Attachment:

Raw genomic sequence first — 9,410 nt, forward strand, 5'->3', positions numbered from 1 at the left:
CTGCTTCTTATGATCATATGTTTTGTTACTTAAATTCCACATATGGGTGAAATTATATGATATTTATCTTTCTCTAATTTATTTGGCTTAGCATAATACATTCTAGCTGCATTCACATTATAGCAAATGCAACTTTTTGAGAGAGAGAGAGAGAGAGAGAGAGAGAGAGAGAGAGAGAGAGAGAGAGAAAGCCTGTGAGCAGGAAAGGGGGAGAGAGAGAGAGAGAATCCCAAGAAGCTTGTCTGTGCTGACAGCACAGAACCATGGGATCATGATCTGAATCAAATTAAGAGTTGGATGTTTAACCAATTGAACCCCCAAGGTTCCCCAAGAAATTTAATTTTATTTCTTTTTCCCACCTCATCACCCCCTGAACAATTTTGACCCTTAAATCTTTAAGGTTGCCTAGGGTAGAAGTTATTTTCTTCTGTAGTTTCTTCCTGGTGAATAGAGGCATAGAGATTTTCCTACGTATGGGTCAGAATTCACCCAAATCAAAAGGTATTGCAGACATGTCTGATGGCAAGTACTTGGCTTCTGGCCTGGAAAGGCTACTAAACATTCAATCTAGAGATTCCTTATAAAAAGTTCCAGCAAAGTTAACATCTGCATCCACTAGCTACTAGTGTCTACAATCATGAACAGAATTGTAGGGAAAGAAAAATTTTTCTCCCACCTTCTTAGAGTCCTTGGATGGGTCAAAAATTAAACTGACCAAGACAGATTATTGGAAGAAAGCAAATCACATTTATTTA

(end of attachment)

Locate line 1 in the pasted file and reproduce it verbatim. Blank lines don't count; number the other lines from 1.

Raw genomic sequence first — 9,410 nt, forward strand, 5'->3', positions numbered from 1 at the left: